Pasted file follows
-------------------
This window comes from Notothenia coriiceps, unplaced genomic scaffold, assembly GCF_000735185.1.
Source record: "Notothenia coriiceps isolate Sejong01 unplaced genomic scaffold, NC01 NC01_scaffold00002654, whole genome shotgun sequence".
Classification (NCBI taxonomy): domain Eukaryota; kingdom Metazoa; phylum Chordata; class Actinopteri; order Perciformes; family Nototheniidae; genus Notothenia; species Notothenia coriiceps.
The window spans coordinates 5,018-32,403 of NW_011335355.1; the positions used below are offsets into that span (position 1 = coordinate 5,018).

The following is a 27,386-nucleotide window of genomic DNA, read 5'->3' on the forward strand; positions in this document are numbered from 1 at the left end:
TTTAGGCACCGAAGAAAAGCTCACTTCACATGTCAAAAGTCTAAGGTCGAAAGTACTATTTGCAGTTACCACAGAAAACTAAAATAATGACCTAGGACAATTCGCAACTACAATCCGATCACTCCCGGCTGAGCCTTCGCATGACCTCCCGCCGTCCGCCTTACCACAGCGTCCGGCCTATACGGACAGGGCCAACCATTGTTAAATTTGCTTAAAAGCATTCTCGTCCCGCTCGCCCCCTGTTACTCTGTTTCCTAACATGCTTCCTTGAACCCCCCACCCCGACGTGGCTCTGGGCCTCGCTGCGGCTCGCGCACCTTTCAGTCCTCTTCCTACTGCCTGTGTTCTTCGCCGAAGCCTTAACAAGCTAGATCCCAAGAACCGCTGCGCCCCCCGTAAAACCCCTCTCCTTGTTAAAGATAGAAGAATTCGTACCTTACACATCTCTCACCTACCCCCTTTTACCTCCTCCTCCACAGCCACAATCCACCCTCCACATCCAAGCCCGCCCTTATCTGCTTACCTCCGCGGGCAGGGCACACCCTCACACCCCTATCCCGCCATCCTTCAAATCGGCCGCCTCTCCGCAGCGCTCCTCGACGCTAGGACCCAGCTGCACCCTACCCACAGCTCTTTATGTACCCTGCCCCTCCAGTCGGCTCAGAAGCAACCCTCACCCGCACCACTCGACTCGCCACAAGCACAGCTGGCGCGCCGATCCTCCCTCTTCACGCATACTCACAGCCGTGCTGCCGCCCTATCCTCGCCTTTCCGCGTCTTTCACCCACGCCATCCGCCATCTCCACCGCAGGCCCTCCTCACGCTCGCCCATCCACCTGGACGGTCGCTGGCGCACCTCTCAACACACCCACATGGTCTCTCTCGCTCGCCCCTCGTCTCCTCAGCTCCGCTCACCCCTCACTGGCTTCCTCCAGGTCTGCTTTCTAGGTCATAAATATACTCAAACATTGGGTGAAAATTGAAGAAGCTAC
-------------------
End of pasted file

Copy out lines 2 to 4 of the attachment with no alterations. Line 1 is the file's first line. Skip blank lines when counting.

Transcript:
Source record: "Notothenia coriiceps isolate Sejong01 unplaced genomic scaffold, NC01 NC01_scaffold00002654, whole genome shotgun sequence".
Classification (NCBI taxonomy): domain Eukaryota; kingdom Metazoa; phylum Chordata; class Actinopteri; order Perciformes; family Nototheniidae; genus Notothenia; species Notothenia coriiceps.
The window spans coordinates 5,018-32,403 of NW_011335355.1; the positions used below are offsets into that span (position 1 = coordinate 5,018).